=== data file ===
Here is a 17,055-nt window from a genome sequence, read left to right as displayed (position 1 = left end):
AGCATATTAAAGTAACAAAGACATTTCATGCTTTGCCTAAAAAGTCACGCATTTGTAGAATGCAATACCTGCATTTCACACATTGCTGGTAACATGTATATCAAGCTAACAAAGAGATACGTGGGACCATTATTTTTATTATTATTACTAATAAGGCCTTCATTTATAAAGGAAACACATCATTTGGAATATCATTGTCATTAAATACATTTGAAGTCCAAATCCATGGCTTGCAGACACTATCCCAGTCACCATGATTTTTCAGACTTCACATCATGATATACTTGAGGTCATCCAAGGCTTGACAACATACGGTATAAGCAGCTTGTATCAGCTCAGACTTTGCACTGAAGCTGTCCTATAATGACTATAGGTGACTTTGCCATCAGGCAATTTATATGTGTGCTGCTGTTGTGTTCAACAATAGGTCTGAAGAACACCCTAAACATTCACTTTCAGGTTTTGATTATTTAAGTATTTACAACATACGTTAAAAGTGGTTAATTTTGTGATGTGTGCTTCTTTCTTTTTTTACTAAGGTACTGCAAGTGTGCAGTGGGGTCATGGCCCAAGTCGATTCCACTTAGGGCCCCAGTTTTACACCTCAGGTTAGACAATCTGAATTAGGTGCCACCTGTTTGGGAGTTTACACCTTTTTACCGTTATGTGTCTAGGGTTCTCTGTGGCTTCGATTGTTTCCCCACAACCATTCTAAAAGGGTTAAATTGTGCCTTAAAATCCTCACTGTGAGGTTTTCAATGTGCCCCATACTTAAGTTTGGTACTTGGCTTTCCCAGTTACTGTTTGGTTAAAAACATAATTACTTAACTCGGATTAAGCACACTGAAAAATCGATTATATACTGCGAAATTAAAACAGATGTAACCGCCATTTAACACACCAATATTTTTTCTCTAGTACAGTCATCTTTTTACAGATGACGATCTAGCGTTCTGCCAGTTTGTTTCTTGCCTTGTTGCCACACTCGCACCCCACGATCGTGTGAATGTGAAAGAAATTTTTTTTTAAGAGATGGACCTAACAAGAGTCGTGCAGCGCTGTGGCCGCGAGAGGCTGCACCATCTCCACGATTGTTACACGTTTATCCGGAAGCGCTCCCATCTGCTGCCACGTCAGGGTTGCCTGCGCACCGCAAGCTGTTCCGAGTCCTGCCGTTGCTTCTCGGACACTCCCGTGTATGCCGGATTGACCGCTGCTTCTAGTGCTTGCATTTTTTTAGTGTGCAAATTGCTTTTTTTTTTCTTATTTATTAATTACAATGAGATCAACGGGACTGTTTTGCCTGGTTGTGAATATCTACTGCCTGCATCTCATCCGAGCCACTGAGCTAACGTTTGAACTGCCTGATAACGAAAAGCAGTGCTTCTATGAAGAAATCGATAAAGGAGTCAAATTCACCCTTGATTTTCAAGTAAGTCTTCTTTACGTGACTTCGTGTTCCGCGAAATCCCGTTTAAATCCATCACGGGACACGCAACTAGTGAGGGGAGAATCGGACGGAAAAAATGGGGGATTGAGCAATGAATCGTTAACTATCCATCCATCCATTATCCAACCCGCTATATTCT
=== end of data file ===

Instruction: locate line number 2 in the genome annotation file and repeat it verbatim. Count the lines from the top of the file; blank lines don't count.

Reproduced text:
AGCATATTAAAGTAACAAAGACATTTCATGCTTTGCCTAAAAAGTCACGCATTTGTAGAATGCAATACCTGCATTTCACACATTGCTGGTAACATGTATATCAAGCTAACAAAGAGATACGTGGGACCATTATTTTTATTATTATTACTAATAAGGCCTTCATTTATAAAGGAAACACATCATTTGGAATATCATTGTCATTAAATACATTTGAAGTCCAAATCCATGGCTTGCAGACACTATCCCAGTCACCATGATTTTTCAGACTTCACATCATGATATACTTGAGGTCATCCAAGGCTTGACAACATACGGTATAAGCAGCTTGTATCAGCTCAGACTTTGCACTGAAGCTGTCCTATAATGACTATAGGTGACTTTGCCATCAGGCAATTTATATGTGTGCTGCTGTTGTGTTCAACAATAGGTCTGAAGAACACCCTAAACATTCACTTTCAGGTTTTGATTATTTAAGTATTTACAACATACGTTAAAAGTGGTTAATTTTGTGATGTGTGCTTCTTTCTTTTTTTACTAAGGTACTGCAAGTGTGCAGTGGGGTCATGGCCCAAGTCGATTCCACTTAGGGCCCCAGTTTTACACCTCAGGTTAGACAATCTGAATTAGGTGCCACCTGTTTGGGAGTTTACACCTTTTTACCGTTATGTGTCTAGGGTTCTCTGTGGCTTCGATTGTTTCCCCACAACCATTCTAAAAGGGTTAAATTGTGCCTTAAAATCCTCACTGTGAGGTTTTCAATGTGCCCCATACTTAAGTTTGGTACTTGGCTTTCCCAGTTACTGTTTGGTTAAAAACATAATTACTTAACTCGGATTAAGCACACTGAAAAATCGATTATATACTGCGAAATTAAAACAGATGTAACCGCCATTTAACACACCAATATTTTTTCTCTAGTACAGTCATCTTTTTACAGATGACGATCTAGCGTTCTGCCAGTTTGTTTCTTGCCTTGTTGCCACACTCGCACCCCACGATCGTGTGAATGTGAAAGAAATTTTTTTTTAAGAGATGGACCTAACAAGAGTCGTGCAGCGCTGTGGCCGCGAGAGGCTGCACCATCTCCACGATTGTTACACGTTTATCCGGAAGCGCTCCCATCTGCTGCCACGTCAGGGTTGCCTGCGCACCGCAAGCTGTTCCGAGTCCTGCCGTTGCTTCTCGGACACTCCCGTGTATGCCGGATTGACCGCTGCTTCTAGTGCTTGCATTTTTTTAGTGTGCAAATTGCTTTTTTTTTTCTTATTTATTAATTACAATGAGATCAACGGGACTGTTTTGCCTGGTTGTGAATATCTACTGCCTGCATCTCATCCGAGCCACTGAGCTAACGTTTGAACTGCCTGATAACGAAAAGCAGTGCTTCTATGAAGAAATCGATAAAGGAGTCAAATTCACCCTTGATTTTCAAGTAAGTCTTCTTTACGTGACTTCGTGTTCCGCGAAATCCCGTTTAAATCCATCACGGGACACGCAACTAGTGAGGGGAGAATCGGACGGAAAAAATGGGGGATTGAGCAATGAATCGTTAACTATCCATCCATCCATTATCCAACCCGCTATATTCT